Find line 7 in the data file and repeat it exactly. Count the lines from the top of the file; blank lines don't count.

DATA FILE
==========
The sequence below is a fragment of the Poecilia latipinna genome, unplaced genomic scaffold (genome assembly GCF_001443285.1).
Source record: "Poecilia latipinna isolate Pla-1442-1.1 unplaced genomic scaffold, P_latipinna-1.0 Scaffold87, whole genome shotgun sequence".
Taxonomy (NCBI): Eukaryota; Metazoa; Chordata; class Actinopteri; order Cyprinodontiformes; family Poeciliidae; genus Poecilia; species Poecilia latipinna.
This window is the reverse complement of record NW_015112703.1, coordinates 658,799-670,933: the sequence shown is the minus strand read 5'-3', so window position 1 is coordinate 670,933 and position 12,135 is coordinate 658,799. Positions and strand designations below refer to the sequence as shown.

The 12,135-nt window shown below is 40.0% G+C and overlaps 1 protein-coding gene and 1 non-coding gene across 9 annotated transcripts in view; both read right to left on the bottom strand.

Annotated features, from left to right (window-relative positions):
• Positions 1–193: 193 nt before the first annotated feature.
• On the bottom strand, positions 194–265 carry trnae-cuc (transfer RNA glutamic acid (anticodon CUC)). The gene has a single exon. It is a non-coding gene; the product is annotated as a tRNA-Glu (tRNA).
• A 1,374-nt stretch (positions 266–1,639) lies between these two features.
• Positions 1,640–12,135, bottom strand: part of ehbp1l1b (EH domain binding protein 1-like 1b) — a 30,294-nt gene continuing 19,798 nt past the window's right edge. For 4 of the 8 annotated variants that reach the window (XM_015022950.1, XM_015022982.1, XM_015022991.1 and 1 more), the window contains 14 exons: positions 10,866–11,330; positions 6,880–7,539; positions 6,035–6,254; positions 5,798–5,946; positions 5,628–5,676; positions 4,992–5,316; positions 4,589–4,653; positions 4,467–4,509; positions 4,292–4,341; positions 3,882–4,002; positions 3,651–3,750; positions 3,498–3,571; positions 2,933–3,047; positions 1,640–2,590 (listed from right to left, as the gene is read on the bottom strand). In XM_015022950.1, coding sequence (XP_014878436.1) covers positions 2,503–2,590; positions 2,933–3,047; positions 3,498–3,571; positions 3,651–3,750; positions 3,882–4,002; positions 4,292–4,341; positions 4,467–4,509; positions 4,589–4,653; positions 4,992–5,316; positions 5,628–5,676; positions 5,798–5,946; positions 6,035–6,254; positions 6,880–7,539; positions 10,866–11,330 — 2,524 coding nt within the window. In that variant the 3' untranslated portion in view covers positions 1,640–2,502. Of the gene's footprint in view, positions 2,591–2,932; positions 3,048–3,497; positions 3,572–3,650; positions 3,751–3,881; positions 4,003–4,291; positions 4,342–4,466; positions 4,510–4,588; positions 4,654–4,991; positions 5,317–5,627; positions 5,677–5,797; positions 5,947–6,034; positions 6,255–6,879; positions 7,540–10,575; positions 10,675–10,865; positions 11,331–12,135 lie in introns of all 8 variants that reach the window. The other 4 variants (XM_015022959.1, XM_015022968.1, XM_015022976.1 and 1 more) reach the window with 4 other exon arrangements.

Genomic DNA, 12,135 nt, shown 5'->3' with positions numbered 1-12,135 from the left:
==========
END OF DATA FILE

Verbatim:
• Positions 1–193: 193 nt before the first annotated feature.